Erika Fields was one of them, back in the 1990s, when she was in high school at Long Beach Poly, just outside Los Angeles. Even now, she’s the kind of person who raises her hand, who steps forward when volunteers are needed, and she liked being the only one called out of her class, walking down the hall to the quiet room where the breathing machine sat on a desk. She liked, too, the sense of being part of something bigger than herself, something that might really matter in the world.

In the empty classroom, the woman from the University of Southern California would hand her a sterile mouthpiece, attached by a tube to the spirometer ready to gauge the power of her lungs. Erika would give it a couple of practice puffs to get comfortable before the one that counted. “I remember her saying ‘Push, push, push. Blow all the air out.’ And then she would show me on her laptop, and I could see on a graph where I pushed the most,” and watch the line edge downward as her breath tailed off.

After that, there was a survey to fill out, a couple of pages about her health and her family, about smoking in the home and pets and diet and exercise, and then Erika would walk back down the hall, back to her classmates and the ordinary rhythms of the school day.

She didn’t know it then, but those brief, once-a-year interruptions to her routine helped lay the foundation for insights that would ultimately change scientists’ understanding of what air pollution does to the human body. In the vast stacks of accumulating numbers—results from Erika Fields’s breath tests and thousands of others— a team of patient researchers would discern the outlines of a threat that had, until then, been hard to see.

Photo/Courtesy of the South Coast Air Quality Management District

Ed Avol was one of those scientists. He grew up breathing the foul air of 1960s L.A., and he remembers well the hacking coughs that filled the playgrounds of his childhood. An engineer by training, he worked early in his career on hospital-based studies that examined the effects of dirty air as researchers had for decades, by pumping pollution into small rooms and watching volunteers exercise inside.

The team he was part of wasn’t allowed to make conditions in their smog chambers any worse than what Angelenos would experience outdoors, but in the 1980s that still gave them plenty of latitude. The researchers would monitor subjects as they pedaled, measuring their heart rates and oxygen levels, making note of their coughing, their shortness of breath, and their red, watery eyes.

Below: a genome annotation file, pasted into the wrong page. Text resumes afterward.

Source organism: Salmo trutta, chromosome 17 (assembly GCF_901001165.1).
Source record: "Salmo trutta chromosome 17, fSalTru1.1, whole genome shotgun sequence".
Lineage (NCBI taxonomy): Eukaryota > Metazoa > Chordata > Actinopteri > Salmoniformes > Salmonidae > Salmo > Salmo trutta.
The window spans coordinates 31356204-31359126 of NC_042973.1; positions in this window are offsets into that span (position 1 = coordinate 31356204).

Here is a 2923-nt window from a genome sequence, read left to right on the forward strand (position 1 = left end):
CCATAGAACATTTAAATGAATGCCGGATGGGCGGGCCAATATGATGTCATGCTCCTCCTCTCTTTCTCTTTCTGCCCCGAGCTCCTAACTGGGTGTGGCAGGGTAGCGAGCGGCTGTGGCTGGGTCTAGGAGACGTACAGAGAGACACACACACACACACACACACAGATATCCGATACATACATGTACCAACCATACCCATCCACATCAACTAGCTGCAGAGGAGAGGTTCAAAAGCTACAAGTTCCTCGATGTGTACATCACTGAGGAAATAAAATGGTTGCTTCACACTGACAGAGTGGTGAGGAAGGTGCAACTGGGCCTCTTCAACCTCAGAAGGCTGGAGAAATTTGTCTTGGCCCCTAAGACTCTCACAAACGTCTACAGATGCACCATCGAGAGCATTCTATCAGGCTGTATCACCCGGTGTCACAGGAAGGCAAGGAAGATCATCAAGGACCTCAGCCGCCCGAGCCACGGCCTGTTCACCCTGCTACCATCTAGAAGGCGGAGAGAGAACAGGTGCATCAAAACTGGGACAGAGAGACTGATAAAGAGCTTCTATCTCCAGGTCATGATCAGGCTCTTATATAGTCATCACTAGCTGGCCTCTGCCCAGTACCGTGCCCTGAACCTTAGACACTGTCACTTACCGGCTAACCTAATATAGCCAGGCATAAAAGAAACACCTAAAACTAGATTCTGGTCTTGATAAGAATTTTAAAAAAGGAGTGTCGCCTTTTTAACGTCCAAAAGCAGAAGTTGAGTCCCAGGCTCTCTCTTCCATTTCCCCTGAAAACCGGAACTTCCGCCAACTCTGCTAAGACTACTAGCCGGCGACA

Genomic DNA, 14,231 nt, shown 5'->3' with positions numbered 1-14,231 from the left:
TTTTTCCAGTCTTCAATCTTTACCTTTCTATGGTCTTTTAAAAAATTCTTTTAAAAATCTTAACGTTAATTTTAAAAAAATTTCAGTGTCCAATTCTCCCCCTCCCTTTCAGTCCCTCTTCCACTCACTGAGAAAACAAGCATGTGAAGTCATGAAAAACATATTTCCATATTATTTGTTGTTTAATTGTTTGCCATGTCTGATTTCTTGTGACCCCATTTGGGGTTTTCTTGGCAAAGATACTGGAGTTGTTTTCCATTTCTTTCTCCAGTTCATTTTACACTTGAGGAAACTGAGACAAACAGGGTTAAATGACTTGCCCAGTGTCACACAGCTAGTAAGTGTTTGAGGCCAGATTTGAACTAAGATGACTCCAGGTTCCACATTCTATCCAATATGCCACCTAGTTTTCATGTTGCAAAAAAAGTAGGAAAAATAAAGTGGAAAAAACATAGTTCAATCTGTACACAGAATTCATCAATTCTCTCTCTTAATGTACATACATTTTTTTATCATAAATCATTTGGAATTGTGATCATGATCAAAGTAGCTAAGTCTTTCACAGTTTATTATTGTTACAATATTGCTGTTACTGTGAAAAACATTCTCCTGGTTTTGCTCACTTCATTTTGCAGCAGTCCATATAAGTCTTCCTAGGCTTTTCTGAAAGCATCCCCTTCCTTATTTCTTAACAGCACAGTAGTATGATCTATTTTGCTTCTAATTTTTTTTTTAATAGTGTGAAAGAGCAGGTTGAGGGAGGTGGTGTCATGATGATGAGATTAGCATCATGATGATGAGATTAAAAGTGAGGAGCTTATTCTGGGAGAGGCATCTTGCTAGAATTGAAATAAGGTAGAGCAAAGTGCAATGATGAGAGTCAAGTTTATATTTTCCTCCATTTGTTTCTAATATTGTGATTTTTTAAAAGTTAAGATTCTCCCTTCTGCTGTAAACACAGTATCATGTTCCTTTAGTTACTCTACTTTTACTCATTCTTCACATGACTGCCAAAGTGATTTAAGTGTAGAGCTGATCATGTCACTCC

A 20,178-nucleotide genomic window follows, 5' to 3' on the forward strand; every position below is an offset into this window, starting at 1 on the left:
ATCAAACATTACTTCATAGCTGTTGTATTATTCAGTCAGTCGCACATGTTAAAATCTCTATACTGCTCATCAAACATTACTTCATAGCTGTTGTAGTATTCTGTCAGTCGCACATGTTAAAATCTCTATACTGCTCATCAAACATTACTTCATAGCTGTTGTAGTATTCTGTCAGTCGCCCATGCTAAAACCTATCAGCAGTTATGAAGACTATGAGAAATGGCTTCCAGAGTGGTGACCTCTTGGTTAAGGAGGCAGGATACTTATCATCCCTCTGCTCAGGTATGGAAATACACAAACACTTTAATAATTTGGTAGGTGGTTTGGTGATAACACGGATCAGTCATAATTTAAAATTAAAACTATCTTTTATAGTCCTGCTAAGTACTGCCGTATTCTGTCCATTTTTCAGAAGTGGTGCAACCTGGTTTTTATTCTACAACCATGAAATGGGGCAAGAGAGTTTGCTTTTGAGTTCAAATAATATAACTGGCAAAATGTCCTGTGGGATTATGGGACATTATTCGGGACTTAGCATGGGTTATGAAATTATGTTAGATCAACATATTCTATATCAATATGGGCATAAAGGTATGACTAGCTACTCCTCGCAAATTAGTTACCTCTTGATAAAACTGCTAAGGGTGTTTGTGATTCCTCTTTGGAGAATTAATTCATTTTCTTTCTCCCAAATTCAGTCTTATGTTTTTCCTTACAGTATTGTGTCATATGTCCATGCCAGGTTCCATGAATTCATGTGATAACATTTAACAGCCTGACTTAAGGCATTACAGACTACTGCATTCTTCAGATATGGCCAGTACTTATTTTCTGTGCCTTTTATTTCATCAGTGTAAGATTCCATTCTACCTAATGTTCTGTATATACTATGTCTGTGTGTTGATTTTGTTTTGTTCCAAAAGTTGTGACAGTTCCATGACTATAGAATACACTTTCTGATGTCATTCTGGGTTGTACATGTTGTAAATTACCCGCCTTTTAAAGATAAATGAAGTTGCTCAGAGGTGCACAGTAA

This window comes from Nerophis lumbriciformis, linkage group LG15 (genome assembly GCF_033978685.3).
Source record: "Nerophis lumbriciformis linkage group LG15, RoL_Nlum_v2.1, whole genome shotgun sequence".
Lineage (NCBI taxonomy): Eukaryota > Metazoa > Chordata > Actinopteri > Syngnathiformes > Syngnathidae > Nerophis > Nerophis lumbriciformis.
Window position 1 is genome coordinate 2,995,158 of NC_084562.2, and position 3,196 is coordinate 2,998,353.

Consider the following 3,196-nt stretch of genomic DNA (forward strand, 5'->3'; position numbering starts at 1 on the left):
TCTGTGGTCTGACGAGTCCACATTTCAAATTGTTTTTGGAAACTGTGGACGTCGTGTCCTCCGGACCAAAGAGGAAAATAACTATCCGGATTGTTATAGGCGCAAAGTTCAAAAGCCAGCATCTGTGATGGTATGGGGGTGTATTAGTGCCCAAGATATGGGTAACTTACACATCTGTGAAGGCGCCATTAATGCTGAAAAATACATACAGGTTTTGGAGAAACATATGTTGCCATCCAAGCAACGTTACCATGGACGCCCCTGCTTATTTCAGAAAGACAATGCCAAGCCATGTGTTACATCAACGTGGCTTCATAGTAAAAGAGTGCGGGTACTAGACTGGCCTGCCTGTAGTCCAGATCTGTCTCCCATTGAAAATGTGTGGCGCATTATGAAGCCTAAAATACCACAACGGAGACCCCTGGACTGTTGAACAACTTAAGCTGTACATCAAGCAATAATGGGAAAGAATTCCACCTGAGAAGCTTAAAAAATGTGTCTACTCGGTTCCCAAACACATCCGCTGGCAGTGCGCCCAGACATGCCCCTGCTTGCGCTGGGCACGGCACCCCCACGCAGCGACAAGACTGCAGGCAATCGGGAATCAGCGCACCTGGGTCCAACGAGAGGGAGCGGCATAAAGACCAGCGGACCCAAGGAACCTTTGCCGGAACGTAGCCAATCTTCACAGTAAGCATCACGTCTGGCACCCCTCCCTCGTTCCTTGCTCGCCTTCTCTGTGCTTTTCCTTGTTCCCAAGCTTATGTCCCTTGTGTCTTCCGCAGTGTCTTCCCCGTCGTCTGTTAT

By that time, it was clear to scientists that ozone—the main ingredient in the smog that still plagues L.A. and so many other cities—had an immediate effect on those who breathed it. And the impact could be far more serious than the discomfort Avol saw so plainly: When ozone blankets a city, asthmatics wheeze, emergency room visits spike, and even in healthy people, the lungs can grow inflamed and struggle to do their job.

Read the rest of this article, including more of the history of the Children’s Health Study, and interviews from CHS investigators including Ed Avol and Jim Gauderman here on CityLab’s website.

This article from CityLab is an excerpt from the new book Choked: Life and Breath in the Age of Air Pollution (University of Chicago Press, $27.50).

Work of SCEHSC member and UCLA researcher Beate Ritz featured in new book

The work of longtime Southern California Environmental Health Sciences Center member and UCLA researcher Beate Ritz, will be featured in a chapter of an upcoming book, an excerpt was published recently in Environmental Health News, is found below.

Dirty air wreaks harm long before birth

BETH GARDINER, APRIL 29, 2019

The changes pollution inscribes in pregnancy haunt us not just during childhood, but throughout life

In chunky black glasses and a patterned scarf, her dark hair pulled back, Beate Ritz still looks more the sophisticated European than the casual Californian, even after decades in America.

Sunshine streams through a window into her home in the Santa Monica Mountains, above Los Angeles, as we speak on Skype, and she pours herself a cup of tea.

Ritz is an epidemiologist at UCLA, and she knows it can be nearly impossible to link one individual’s health problem to a specifc environmental cause. But the work that would shape her career began with a nagging, personal worry. The smog blanketing L.A. came as a foul shock when she arrived from her native Germany.

Los Angles skyline. Photo: Shutterstock.com

Read the rest of the article on Environmental Health News here.
The article is an excerpt from the new book Choked: Life and Breath in the Age of Air Pollution (University of Chicago Press, $27.50).